Chapter 26 Wednesday, 1645 hours (4:45 PM)
On the way to talk to Joshua, Jack became aware he no longer knew what was right anymore. It had been easy before, when he believed his every act and every feeling was hard-wired by God. Now Jack didn't believe in that God anymore. That was his father's vengeful God. "What do I believe in now?" Jack wondered. He had to acknowledge that at the moment, he didn't believe in any god anymore. He was troubled by that lack of belief. If he were now a new and reformed individual, was he supposed to believe in God? Jack paused in front of Joshua's door. "And more to the point," thought Jack, "do I still believe in Joshua?" He knocked and the door opened.
"Just the very person," said Joshua. He guided Jack to a chair.
"Sit down Jack," said Joshua warmly, "and take off that thing. What is it anyway?"
Jack unbuckled the heavy pack and let it thud heavily to the floor.
"a backpack. Oh you mean this?" said Jack pointing to the yellow and blue rubberized roll tied over the top. "Its a one man inflatable raft. Its probably the way that scout leader got back into the zoo."
Jack pulled up the chair and sat facing Joshua. Joshua leaned forward and said in a conspiratorial voice,
"Jack, I know you want to hold the zoo until the bitter end, but what would you say if I said I wanted to end Operation Zoo."
Jack was taken aback. "End it? Yeah, I think weve probably proven our point," he said.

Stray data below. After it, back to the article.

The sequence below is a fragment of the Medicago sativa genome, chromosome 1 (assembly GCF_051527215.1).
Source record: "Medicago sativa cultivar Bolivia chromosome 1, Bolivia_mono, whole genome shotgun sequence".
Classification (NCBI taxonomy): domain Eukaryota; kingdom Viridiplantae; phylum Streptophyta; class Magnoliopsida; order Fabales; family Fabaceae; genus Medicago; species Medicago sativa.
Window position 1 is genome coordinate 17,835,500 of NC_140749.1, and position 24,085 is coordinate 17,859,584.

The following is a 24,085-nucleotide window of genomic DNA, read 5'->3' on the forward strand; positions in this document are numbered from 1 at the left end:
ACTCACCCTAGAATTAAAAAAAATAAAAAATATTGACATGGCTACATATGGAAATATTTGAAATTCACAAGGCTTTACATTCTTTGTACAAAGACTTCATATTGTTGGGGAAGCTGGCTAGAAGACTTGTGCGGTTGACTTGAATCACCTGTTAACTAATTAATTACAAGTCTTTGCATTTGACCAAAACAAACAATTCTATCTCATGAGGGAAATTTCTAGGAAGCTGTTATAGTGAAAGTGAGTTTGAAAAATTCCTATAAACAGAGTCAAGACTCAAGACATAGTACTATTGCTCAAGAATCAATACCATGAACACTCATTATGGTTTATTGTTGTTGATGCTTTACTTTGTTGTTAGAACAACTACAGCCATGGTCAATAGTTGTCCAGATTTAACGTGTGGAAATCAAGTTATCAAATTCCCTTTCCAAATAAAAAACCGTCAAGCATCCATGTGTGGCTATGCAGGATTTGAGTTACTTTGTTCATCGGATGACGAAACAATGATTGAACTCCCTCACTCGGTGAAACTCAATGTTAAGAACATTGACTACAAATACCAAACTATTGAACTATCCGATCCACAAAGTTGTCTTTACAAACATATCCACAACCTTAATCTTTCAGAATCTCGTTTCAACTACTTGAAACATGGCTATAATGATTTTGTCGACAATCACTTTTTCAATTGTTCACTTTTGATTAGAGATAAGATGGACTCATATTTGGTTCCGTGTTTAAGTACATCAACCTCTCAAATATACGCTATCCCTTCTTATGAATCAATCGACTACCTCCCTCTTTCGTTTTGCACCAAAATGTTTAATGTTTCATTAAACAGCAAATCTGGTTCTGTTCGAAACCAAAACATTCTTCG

"My thinking too," said Joshua. "I want to release another hostage, one who will tell our point of view. Id like to start pulling back from our no compromise stance. No sense getting everyone killed. What would that prove?"
Jack looked on with amazement. He was going to try to make the very same argument to Joshua; to wind down Operation Zoo, but here Joshua had already come to the decision himself. Joshua was looking at him now, waiting for him to say something.
"Why dont we just release all the hostages now and be done with it," said Jack. "It might be hard under the circumstances to find a hostage sympathetic to us."
"I know. But what about one of the kids?" asked Joshua. "Kids like animals. Id like to talk to one of them, tell him about us, make friends. Then well send him out. Itll be a nice gesture. Then in the morning, well release everyone else."
Jack was dazzled by the turn of events.
Joshua went on enthusiastically. "Well get good press from the boy. It will make it easier and less dangerous for us when we hand back the zoo."
Jack nodded and waited for Joshua, obviously excited, to finish.
"We need a boy who can do this, someone who would not be afraid to talk to the police," said Joshua.
"I think I know the kid. He leads the pack. Kit, I think his name is," said Jack
"Great," said Joshua. "Bring him here after the broadcast, about 6:30. OK?"
Joshua stood up, signaling an end to the conversation.
"OK," said Jack rising to leave. "Can I leave this here?" he asked pointing to the backpack.
Jack had planned to free Rom and give him his pack. It meant he'd have to go against Joshua, but now he didn't have to. Everything was going to be OK.
"Of course. Leave it here," answered Joshua. "Wait a second," he went on, going over to his desk and rummaging through a side drawer.
"Here. The keys to the leopard enclosure. Catch," said Joshua. "And by the way, there'll be no broadcast tonight; only a negotiation. They're jamming our transmitter. But it doesn't matter anymore."
Joshua remained standing after Jack left. He was very impressed with himself, with his way with people. He had moved Jack from being absolutely ready to hold the zoo to the death, and had him at the end ready to hand over the zoo and send out the hostages. In fact it was amazing how easy it was to turn Jack around. "I couldn't have told it any better," thought Joshua, "even if it were true."